What this all comes down to is that I cannot exactly pinpoint for you when the Islamic holy month of Ramadan begins (and ends). Without going into a whole song and dance about it I can tell you that today is the first full day of Ramadan in northern Italy, where I currently live, hence the first day of a month of fasting. Although Ramadan began yesterday at sunset, fasting does not begin until sunrise today, and will go on for a full lunar cycle.

The Islamic calendar is fully lunar, unlike the Jewish calendar which is partly lunar and partly solar. Lunisolar calendars, such as the Jewish calendar add intercalary days every so often to make sure that they stay reasonably close to the Gregorian calendar, whereas the Islamic calendar does not. Over time, therefore, Ramadan falls at different times of the solar year, moving back in the Gregorian calendar about 10 or 11 days each year. This year (2016) is especially difficult because the faithful have to fast during daylight hours, and in the northern hemisphere this month sees the longest days of the year, including the solstice. Australian Muslims catch a break, on the other hand.  The closer you live to the equator, the less this is a problem from year to year, but the closer you live to the poles, the more it matters. In my neck of the woods Muslims must finish eating and drinking well before 5 am and cannot resume until somewhat after 9 pm.  I am not Muslim, so this is not of concern to me, but I have friends and relatives who are, and they have already anticipated a trying month.

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Ramadan ( رمضان) or Ramadhan is the ninth month of the Islamic calendar, and the month in which the Quran was supposedly revealed to the Prophet. Fasting during the month of Ramadan is one of the Five Pillars of Islam. The month is spent by Muslims fasting during the daylight hours from dawn to sunset. According to Islam, the Quran was sent down to the lowest heaven during this month, thus being prepared for gradual revelation by Jibreel (Gabriel) to the prophet Muhammad. Therefore, Muhammad told his followers that the gates of Heaven would be open for the entire month and the gates of Hell  would be closed. The first day of the next month, Shawwal, is spent in celebration and is observed as the “Festival of Breaking Fast” or Eid al-Fitr . More about that in one month (assuming that I am posting in early July, which is in doubt at this point).

Islamic fasting involves more than just abstaining from eating during daylight hours. Throughout the duration of the fast itself, devout Muslims abstain from certain actions that the Quran has otherwise allowed, including eating, drinking, and sexual intercourse.[Quran 2:187] This is in addition to the standard obligation, generally observed by Muslims, to avoid that which is not permissible under Quranic or shari’a law at any time (for example, ignorant and indecent speech, arguing and fighting, and lustful thoughts). Without observing these standard obligations, fasting (sawm) is rendered useless and is seen simply as an act of starvation and nothing more. Fasting should be a motive to be more than usually benevolent to one’s fellows. Charity to the poor and needy in this month is especially beneficial.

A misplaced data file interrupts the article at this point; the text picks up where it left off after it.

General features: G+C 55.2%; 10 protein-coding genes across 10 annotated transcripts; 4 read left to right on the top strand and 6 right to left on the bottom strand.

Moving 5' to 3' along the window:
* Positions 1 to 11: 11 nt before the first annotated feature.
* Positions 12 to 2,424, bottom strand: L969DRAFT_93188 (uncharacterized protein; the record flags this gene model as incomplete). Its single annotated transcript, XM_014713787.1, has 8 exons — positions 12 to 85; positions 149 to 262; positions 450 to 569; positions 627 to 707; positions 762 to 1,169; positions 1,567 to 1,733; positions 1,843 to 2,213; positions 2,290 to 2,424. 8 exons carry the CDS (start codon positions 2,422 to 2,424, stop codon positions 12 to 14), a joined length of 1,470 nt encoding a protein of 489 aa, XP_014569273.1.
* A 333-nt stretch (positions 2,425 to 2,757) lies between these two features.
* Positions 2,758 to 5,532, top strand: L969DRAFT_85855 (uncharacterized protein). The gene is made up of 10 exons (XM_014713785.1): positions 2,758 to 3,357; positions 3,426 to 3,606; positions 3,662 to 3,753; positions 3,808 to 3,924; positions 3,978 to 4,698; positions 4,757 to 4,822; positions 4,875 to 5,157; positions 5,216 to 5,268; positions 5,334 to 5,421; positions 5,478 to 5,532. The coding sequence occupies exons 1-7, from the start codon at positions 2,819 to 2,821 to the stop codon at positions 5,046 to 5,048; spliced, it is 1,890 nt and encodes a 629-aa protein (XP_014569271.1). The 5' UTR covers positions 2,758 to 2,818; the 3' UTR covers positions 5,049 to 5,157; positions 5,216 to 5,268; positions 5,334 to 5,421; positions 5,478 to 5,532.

If one is sick, nursing or traveling, one is considered exempt from fasting. Any fasts broken or missed due to sickness, nursing or traveling must be made up as soon as the person is able, and certainly before the next month of Ramadan. According to the Quran, for all other cases, not fasting is only permitted when the act is potentially dangerous to one’s health – for example, for those who are  elderly, and women who are pregnant, or nursing. They are permitted to break the fast, but this breach must be made up later. However, the question of what those suffering a permanent disease should do has not been fully resolved. One view is that they can waive the obligation to fast if advised by a medical expert. In this case some hold that they can provide a poor person with a meal for each day of fasting waived. Nonetheless, such a delinquent person must be willing to fast when healthy if at all possible.

Some important historical events during Ramadan are generally believed to include:

1 Ramadan, birth of Sayyid Abdul-Qadir Gilani

2 Ramadan, the Torah (Tawrat) was bestowed on Moses (Musa)

10 Ramadan, death of Khadijah bint Khuwaylid – first wife of Muhammad

12 Ramadan, the Gospel (Injil) was bestowed on Jesus (Isa)

15 Ramadan, birth of Hasan ibn Ali

15 Ramadan, In the Ottoman Empire, the sultan presented trays of baklava to the Janissaries in a ceremonial procession called the Baklava Alayı

17 Ramadan, death of Aisha bint Abu Bakr – third wife of Muhammad

18 Ramadan, the Psalms (Zabur) were bestowed on David (Dawood)

19 Ramadan, Ali bin Abu Talib was struck on the head by a sword

20 Ramadan, the Conquest of Mecca by Muhammad

21 Ramadan, Ali bin Abu Talib died due to injuries he sustained by a sword

Laylat al-Qadr is observed during one of the last ten days of the month (on an odd night). Muslims believe that this night, which is also known as “The Night of Power,” is better than a thousand months. This is often interpreted to mean that praying throughout this night is rewarded equally with praying for a thousand months (just over 83 years i.e., a lifetime). Many Muslims spend the entire night in prayer. Sects differ as to the most appropriate night, the 23rd and 27th being the two most popular.

You can find any number of Ramadan recipes online. There are no special limitations on what one can eat beyond the regular prohibitions against eating certain foods such as pork, or drinking alcohol. But if you are not going to eat or drink at all during daylight hours it is as well to plan carefully the pre-dawn meal (suhur) and the sunset meal (iftar). Suhur must sustain you through the day, and iftar must not weigh you down before bed. In the evening, dates are usually the first food to break the fast; according to tradition, Muhammad broke his fast with three dates. Following that, Muslims generally adjourn for the Maghrib prayer, the fourth of the five daily prayers, after which the main meal is served. Sunni and Shia traditions vary on this point.